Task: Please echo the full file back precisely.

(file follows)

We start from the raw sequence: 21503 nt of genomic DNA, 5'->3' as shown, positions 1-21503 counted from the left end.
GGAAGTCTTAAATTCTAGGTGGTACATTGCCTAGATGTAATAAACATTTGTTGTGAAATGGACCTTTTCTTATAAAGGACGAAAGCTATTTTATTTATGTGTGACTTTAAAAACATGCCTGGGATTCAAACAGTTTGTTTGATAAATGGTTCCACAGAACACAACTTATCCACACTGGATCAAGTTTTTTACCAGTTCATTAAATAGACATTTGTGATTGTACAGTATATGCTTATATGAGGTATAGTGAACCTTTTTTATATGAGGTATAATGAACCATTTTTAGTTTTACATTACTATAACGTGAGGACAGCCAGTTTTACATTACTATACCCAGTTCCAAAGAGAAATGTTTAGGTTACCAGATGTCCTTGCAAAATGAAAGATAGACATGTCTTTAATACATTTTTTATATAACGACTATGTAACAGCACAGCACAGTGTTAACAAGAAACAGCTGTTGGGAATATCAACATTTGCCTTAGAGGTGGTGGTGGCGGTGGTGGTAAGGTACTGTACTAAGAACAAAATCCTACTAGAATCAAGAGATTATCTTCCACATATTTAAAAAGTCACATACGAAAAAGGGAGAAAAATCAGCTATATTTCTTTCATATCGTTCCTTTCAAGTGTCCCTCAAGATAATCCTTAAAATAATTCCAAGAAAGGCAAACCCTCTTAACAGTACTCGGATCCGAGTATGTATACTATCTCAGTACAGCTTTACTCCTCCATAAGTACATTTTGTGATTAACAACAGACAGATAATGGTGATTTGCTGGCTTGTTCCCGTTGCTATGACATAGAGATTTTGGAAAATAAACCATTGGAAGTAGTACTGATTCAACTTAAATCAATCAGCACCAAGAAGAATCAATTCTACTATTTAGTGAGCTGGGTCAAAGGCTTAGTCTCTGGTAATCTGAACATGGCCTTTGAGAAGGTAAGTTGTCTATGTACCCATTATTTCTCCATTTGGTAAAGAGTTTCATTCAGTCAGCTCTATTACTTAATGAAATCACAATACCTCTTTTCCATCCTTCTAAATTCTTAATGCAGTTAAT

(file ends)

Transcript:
We start from the raw sequence: 21503 nt of genomic DNA, 5'->3' as shown, positions 1-21503 counted from the left end.
GGAAGTCTTAAATTCTAGGTGGTACATTGCCTAGATGTAATAAACATTTGTTGTGAAATGGACCTTTTCTTATAAAGGACGAAAGCTATTTTATTTATGTGTGACTTTAAAAACATGCCTGGGATTCAAACAGTTTGTTTGATAAATGGTTCCACAGAACACAACTTATCCACACTGGATCAAGTTTTTTACCAGTTCATTAAATAGACATTTGTGATTGTACAGTATATGCTTATATGAGGTATAGTGAACCTTTTTTATATGAGGTATAATGAACCATTTTTAGTTTTACATTACTATAACGTGAGGACAGCCAGTTTTACATTACTATACCCAGTTCCAAAGAGAAATGTTTAGGTTACCAGATGTCCTTGCAAAATGAAAGATAGACATGTCTTTAATACATTTTTTATATAACGACTATGTAACAGCACAGCACAGTGTTAACAAGAAACAGCTGTTGGGAATATCAACATTTGCCTTAGAGGTGGTGGTGGCGGTGGTGGTAAGGTACTGTACTAAGAACAAAATCCTACTAGAATCAAGAGATTATCTTCCACATATTTAAAAAGTCACATACGAAAAAGGGAGAAAAATCAGCTATATTTCTTTCATATCGTTCCTTTCAAGTGTCCCTCAAGATAATCCTTAAAATAATTCCAAGAAAGGCAAACCCTCTTAACAGTACTCGGATCCGAGTATGTATACTATCTCAGTACAGCTTTACTCCTCCATAAGTACATTTTGTGATTAACAACAGACAGATAATGGTGATTTGCTGGCTTGTTCCCGTTGCTATGACATAGAGATTTTGGAAAATAAACCATTGGAAGTAGTACTGATTCAACTTAAATCAATCAGCACCAAGAAGAATCAATTCTACTATTTAGTGAGCTGGGTCAAAGGCTTAGTCTCTGGTAATCTGAACATGGCCTTTGAGAAGGTAAGTTGTCTATGTACCCATTATTTCTCCATTTGGTAAAGAGTTTCATTCAGTCAGCTCTATTACTTAATGAAATCACAATACCTCTTTTCCATCCTTCTAAATTCTTAATGCAGTTAAT